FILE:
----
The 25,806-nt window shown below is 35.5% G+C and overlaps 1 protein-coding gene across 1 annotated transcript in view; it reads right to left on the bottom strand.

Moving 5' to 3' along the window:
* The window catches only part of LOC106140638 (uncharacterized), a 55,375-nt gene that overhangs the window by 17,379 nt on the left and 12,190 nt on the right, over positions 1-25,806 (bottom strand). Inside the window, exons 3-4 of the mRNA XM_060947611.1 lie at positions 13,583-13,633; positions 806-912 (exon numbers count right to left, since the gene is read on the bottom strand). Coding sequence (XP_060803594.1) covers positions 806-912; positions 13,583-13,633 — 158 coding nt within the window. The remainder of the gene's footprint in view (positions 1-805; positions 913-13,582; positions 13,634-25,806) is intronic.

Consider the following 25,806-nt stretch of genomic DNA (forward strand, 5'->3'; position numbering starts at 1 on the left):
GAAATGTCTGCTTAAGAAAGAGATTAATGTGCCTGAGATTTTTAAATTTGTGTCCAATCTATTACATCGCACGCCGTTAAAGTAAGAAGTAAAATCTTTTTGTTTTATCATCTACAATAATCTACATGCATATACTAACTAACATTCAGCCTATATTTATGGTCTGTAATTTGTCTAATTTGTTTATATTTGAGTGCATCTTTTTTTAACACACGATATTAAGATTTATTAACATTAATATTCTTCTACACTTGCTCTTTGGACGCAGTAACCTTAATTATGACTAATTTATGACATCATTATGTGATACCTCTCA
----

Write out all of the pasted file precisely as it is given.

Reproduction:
The 25,806-nt window shown below is 35.5% G+C and overlaps 1 protein-coding gene across 1 annotated transcript in view; it reads right to left on the bottom strand.

Moving 5' to 3' along the window:
* The window catches only part of LOC106140638 (uncharacterized), a 55,375-nt gene that overhangs the window by 17,379 nt on the left and 12,190 nt on the right, over positions 1-25,806 (bottom strand). Inside the window, exons 3-4 of the mRNA XM_060947611.1 lie at positions 13,583-13,633; positions 806-912 (exon numbers count right to left, since the gene is read on the bottom strand). Coding sequence (XP_060803594.1) covers positions 806-912; positions 13,583-13,633 — 158 coding nt within the window. The remainder of the gene's footprint in view (positions 1-805; positions 913-13,582; positions 13,634-25,806) is intronic.

Consider the following 25,806-nt stretch of genomic DNA (forward strand, 5'->3'; position numbering starts at 1 on the left):
GAAATGTCTGCTTAAGAAAGAGATTAATGTGCCTGAGATTTTTAAATTTGTGTCCAATCTATTACATCGCACGCCGTTAAAGTAAGAAGTAAAATCTTTTTGTTTTATCATCTACAATAATCTACATGCATATACTAACTAACATTCAGCCTATATTTATGGTCTGTAATTTGTCTAATTTGTTTATATTTGAGTGCATCTTTTTTTAACACACGATATTAAGATTTATTAACATTAATATTCTTCTACACTTGCTCTTTGGACGCAGTAACCTTAATTATGACTAATTTATGACATCATTATGTGATACCTCTCA